- The Magna Carta was drafted in 1215. In it, the English King John agreed to relinquish some of his power to satisfy English nobles who had accused him of injustices. The Magna Carta stated that no one, not even the King, was above the law. It guaranteed several human rights, including the right to a fair and speedy trial, the right to own property, and the right to be protected from excessive taxation.
- The Declaration of Rights was drafted centuries later in 1689. King James II was Catholic and favored other Catholics in government when he came into power. He eventually disbanded Parliament so he could reform it with more of his supporters. His actions resulted in the Dutch leader, William of Orange, invading England to take the throne. James II fled instead of fighting and Parliament argued that his absence meant he was no longer King. They arranged for his daughter Mary to marry William and for them to take his place on the throne. In exchange, Mary and William agreed to sign a Declaration of Rights further limiting the power of the Monarchy. It listed many of the grievances that Parliament had with James II and reserved law-making powers for Parliament while also guaranteeing free elections and freedom of speech for Parliament.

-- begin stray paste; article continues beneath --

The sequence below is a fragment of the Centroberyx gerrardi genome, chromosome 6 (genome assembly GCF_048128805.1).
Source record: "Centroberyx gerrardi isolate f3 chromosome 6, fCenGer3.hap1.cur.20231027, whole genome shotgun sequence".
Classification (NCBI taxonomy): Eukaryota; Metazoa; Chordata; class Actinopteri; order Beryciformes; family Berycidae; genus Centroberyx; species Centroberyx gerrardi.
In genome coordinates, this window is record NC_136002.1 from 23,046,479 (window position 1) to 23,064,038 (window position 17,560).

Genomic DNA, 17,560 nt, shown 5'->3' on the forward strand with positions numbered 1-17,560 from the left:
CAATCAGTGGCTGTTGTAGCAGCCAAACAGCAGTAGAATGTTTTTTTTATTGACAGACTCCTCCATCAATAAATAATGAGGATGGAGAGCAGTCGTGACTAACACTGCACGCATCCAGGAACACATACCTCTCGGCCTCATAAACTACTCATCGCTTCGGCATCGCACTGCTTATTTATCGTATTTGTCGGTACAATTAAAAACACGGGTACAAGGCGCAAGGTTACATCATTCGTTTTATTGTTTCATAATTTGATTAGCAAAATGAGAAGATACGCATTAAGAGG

Together with the Magna Carta, the Declaration of Rights became an important part of England’s Constitution. Both documents, and the laws and legal decisions that were based upon them, influenced the drafters of the Declaration of Independence when they chose how to make a case for separation from Britain. For instance, the Declaration of Independence’s list of grievances mirrors a similar list in the Declaration of Rights. The inclusion of the term “life, liberty, and the pursuit of happiness” resembles how Magna Carta stated the human rights to which free British subjects were entitled. Both of these documents were part of the cultural memory of many colonial subjects. The Chief Justice of South Carolina, William Henry Drayton, even referenced the documents and events surrounding them when he opened an important court session in April of 1776. Like the drafters of the Declaration of Independence, he saw many similarities between King George III’s behavior and that of other Kings who had been challenged by British subjects in the past.
A Unanimous Declaration
Despite the support that the idea of independence had gained over the last few months, the drafters of the Declaration knew that many Americans still disagreed with the idea. As late as June 7, 1776, delegates from Maryland, Pennsylvania, New Jersey, New York, and Delaware still did not have permission to vote in favor of independence. This made it risky to move forward with a vote on the matter. The delegates understood that passing the vote with only a majority would not be sufficient. Possible foreign allies would be nervous about supporting the colonies in war if some colonies were against independence.